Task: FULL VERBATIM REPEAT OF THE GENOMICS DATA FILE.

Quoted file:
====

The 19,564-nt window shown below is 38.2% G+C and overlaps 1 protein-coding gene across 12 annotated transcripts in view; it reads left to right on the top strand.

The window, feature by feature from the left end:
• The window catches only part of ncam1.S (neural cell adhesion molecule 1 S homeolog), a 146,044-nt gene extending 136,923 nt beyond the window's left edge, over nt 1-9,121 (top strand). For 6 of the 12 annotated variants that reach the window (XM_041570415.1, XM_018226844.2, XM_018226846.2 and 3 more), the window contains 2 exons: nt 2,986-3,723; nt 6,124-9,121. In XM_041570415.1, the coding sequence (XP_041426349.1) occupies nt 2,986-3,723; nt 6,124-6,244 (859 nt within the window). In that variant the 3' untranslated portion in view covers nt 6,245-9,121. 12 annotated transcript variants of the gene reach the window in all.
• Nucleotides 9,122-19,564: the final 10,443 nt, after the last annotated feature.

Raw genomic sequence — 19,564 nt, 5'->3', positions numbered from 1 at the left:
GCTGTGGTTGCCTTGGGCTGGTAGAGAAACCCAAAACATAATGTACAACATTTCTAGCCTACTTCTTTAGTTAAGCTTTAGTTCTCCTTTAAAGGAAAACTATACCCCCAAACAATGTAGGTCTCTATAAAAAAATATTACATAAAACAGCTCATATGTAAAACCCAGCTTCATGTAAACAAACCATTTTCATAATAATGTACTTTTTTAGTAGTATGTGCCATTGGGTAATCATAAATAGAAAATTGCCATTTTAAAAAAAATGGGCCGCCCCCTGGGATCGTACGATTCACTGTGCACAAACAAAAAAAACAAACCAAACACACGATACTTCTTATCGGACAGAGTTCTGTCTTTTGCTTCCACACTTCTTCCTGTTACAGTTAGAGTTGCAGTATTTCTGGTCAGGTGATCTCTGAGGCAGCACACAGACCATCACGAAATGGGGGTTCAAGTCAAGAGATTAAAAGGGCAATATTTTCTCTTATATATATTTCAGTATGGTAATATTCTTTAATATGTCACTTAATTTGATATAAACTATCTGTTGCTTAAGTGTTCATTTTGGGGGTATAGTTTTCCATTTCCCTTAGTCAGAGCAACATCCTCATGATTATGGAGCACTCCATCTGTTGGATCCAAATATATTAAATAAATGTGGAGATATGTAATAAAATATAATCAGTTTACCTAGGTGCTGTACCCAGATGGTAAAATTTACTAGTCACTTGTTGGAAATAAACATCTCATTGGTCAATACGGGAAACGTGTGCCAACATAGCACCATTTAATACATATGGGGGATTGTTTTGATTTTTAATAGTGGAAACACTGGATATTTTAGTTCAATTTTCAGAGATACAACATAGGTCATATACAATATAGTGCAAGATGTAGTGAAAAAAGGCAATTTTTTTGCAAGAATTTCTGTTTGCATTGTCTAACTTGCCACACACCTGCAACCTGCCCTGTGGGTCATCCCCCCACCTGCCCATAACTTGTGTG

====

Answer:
The 19,564-nt window shown below is 38.2% G+C and overlaps 1 protein-coding gene across 12 annotated transcripts in view; it reads left to right on the top strand.

The window, feature by feature from the left end:
• The window catches only part of ncam1.S (neural cell adhesion molecule 1 S homeolog), a 146,044-nt gene extending 136,923 nt beyond the window's left edge, over nt 1-9,121 (top strand). For 6 of the 12 annotated variants that reach the window (XM_041570415.1, XM_018226844.2, XM_018226846.2 and 3 more), the window contains 2 exons: nt 2,986-3,723; nt 6,124-9,121. In XM_041570415.1, the coding sequence (XP_041426349.1) occupies nt 2,986-3,723; nt 6,124-6,244 (859 nt within the window). In that variant the 3' untranslated portion in view covers nt 6,245-9,121. 12 annotated transcript variants of the gene reach the window in all.
• Nucleotides 9,122-19,564: the final 10,443 nt, after the last annotated feature.

Raw genomic sequence — 19,564 nt, 5'->3', positions numbered from 1 at the left:
GCTGTGGTTGCCTTGGGCTGGTAGAGAAACCCAAAACATAATGTACAACATTTCTAGCCTACTTCTTTAGTTAAGCTTTAGTTCTCCTTTAAAGGAAAACTATACCCCCAAACAATGTAGGTCTCTATAAAAAAATATTACATAAAACAGCTCATATGTAAAACCCAGCTTCATGTAAACAAACCATTTTCATAATAATGTACTTTTTTAGTAGTATGTGCCATTGGGTAATCATAAATAGAAAATTGCCATTTTAAAAAAAATGGGCCGCCCCCTGGGATCGTACGATTCACTGTGCACAAACAAAAAAAACAAACCAAACACACGATACTTCTTATCGGACAGAGTTCTGTCTTTTGCTTCCACACTTCTTCCTGTTACAGTTAGAGTTGCAGTATTTCTGGTCAGGTGATCTCTGAGGCAGCACACAGACCATCACGAAATGGGGGTTCAAGTCAAGAGATTAAAAGGGCAATATTTTCTCTTATATATATTTCAGTATGGTAATATTCTTTAATATGTCACTTAATTTGATATAAACTATCTGTTGCTTAAGTGTTCATTTTGGGGGTATAGTTTTCCATTTCCCTTAGTCAGAGCAACATCCTCATGATTATGGAGCACTCCATCTGTTGGATCCAAATATATTAAATAAATGTGGAGATATGTAATAAAATATAATCAGTTTACCTAGGTGCTGTACCCAGATGGTAAAATTTACTAGTCACTTGTTGGAAATAAACATCTCATTGGTCAATACGGGAAACGTGTGCCAACATAGCACCATTTAATACATATGGGGGATTGTTTTGATTTTTAATAGTGGAAACACTGGATATTTTAGTTCAATTTTCAGAGATACAACATAGGTCATATACAATATAGTGCAAGATGTAGTGAAAAAAGGCAATTTTTTTGCAAGAATTTCTGTTTGCATTGTCTAACTTGCCACACACCTGCAACCTGCCCTGTGGGTCATCCCCCCACCTGCCCATAACTTGTGTG